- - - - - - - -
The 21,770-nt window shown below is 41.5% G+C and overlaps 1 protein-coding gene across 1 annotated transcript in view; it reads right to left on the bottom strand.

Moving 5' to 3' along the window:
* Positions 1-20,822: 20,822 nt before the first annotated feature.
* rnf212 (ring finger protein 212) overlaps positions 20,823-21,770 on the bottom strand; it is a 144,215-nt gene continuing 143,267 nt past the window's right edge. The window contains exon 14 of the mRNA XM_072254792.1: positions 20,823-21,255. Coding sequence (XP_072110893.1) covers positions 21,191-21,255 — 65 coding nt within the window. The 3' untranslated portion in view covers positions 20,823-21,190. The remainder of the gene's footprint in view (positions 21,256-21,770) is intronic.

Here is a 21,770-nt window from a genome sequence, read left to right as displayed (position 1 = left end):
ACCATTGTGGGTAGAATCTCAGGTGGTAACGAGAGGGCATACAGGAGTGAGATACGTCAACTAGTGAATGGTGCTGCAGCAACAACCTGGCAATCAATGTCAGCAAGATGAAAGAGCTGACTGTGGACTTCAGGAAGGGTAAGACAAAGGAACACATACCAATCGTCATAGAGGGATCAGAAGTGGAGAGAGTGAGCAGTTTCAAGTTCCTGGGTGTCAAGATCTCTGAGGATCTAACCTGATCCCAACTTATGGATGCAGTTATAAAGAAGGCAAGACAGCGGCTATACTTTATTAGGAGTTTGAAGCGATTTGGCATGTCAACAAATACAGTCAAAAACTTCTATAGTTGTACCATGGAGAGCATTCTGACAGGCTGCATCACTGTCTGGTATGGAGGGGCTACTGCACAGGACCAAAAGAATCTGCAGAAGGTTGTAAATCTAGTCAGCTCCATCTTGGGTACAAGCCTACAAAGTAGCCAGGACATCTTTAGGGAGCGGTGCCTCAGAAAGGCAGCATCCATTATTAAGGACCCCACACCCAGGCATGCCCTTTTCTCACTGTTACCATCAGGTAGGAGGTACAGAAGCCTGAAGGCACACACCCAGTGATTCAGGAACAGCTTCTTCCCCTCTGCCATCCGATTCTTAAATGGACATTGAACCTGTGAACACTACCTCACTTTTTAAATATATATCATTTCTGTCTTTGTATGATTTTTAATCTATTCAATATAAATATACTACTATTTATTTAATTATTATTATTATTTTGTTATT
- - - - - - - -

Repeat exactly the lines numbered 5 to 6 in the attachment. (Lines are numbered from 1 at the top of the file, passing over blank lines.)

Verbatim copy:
Here is a 21,770-nt window from a genome sequence, read left to right as displayed (position 1 = left end):
ACCATTGTGGGTAGAATCTCAGGTGGTAACGAGAGGGCATACAGGAGTGAGATACGTCAACTAGTGAATGGTGCTGCAGCAACAACCTGGCAATCAATGTCAGCAAGATGAAAGAGCTGACTGTGGACTTCAGGAAGGGTAAGACAAAGGAACACATACCAATCGTCATAGAGGGATCAGAAGTGGAGAGAGTGAGCAGTTTCAAGTTCCTGGGTGTCAAGATCTCTGAGGATCTAACCTGATCCCAACTTATGGATGCAGTTATAAAGAAGGCAAGACAGCGGCTATACTTTATTAGGAGTTTGAAGCGATTTGGCATGTCAACAAATACAGTCAAAAACTTCTATAGTTGTACCATGGAGAGCATTCTGACAGGCTGCATCACTGTCTGGTATGGAGGGGCTACTGCACAGGACCAAAAGAATCTGCAGAAGGTTGTAAATCTAGTCAGCTCCATCTTGGGTACAAGCCTACAAAGTAGCCAGGACATCTTTAGGGAGCGGTGCCTCAGAAAGGCAGCATCCATTATTAAGGACCCCACACCCAGGCATGCCCTTTTCTCACTGTTACCATCAGGTAGGAGGTACAGAAGCCTGAAGGCACACACCCAGTGATTCAGGAACAGCTTCTTCCCCTCTGCCATCCGATTCTTAAATGGACATTGAACCTGTGAACACTACCTCACTTTTTAAATATATATCATTTCTGTCTTTGTATGATTTTTAATCTATTCAATATAAATATACTACTATTTATTTAATTATTATTATTATTTTGTTATT